How can you plan to protect yourself against this increasingly common crime?
Provided by Gerald Quigley
Debit card data theft has surged lately. According to FICO’s Card Alert Service, the number of businesses or ATM locations where debit cards were hacked rose 26% from 2015 to 2016. Additionally, the number of compromised cards has steadily risen during this decade.1
Crooks can attach skimmers to ATMs or point-of-purchase devices in seconds. These counterfeit card readers instantly record banking data ingrained on a debit card’s magnetic stripe. You probably have one of the new EVM chip cards, but if you happen to insert or slide your card through an older ATM that cannot accept the newer cards, your data could still be at risk.2
Bankrate reports that chip skimmers are now surfacing, capable of hacking first-generation EVM chip cards relying on static data authentication. Second-generation EVM chip cards use dynamic data authentication, which makes data theft more difficult – but not impossible.2
What can you do to protect yourself against debit card data theft? First, keep in mind that most skimmers are affixed to non-bank ATMs. ATMs at gas station islands and convenience stores are favorites for crooks, as they may be located out of sight of clerks and security cameras. Avoid using your debit card at such places. ATMs inside a bank or a business with plenty of foot traffic (like a mall or a grocery store) are less likely to be hacked.1,2
Check the ATM itself for irregularities. If there are multiple ATMs in front of you, be careful if one card slot flashes its acceptance light and an adjacent one does not (notify the bank or the business hosting the ATMs). Look for misaligned graphics or colors or evidence of prying or looseness. Cover the keypad as you enter your PIN, and beware of people trying to glean your PIN in the old-school way, simply by looking over your shoulder.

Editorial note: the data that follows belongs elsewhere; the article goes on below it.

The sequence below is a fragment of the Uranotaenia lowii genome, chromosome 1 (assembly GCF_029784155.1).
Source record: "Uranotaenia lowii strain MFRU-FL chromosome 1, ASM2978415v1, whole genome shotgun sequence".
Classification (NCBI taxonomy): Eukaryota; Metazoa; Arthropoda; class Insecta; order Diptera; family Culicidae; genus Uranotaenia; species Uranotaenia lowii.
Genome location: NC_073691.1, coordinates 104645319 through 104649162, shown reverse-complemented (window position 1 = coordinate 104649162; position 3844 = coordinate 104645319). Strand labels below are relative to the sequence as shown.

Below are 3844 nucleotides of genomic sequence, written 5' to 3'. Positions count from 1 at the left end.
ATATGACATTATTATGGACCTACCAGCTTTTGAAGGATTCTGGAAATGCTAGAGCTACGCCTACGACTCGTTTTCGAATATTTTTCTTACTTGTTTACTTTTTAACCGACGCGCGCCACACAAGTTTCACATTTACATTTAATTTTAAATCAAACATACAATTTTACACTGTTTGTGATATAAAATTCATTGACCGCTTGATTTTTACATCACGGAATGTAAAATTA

Try an NFC payment if the merchant allows it. NFC stands for near-field communications. Apple Pay, Android Pay, and Samsung Pay all use NFC services, which encrypt the confidential financial data stored on credit and debit cards into symbols. This gives you another layer of protection. Savvy consumers are increasingly using Apple Pay, Android Pay, and Samsung Pay to buy things. PayPal’s Android app can also make NFC transactions.2,3
If you sense your debit card has been breached, report it quickly. If you can tell the card issuer that your card is missing or stolen before any unauthorized transactions occur, you will not be held financially responsible for such transactions – that is federal law.1
If you notice criminal activity has taken place, the longer you wait to let the card issuer know about it, the less money you may end up recovering. Report the crime within two business days, and your maximum liability is $50 under the federal Electronic Fund Transfer Act. Past that deadline, your maximum liability could be as much as $500. Wait 60 days or longer to report debit card theft, and the missing funds may not be restored to your account at all.1
Besides notifying the card issuer, you should also tell the three leading U.S. credit bureaus – TransUnion, Equifax, and Experian – about any debit card data theft and unauthorized transactions. You can file a police report, and you can also file for an identity theft affidavit with the Federal Trade Commission. Both documents may be useful to the major credit-reporting agencies.2
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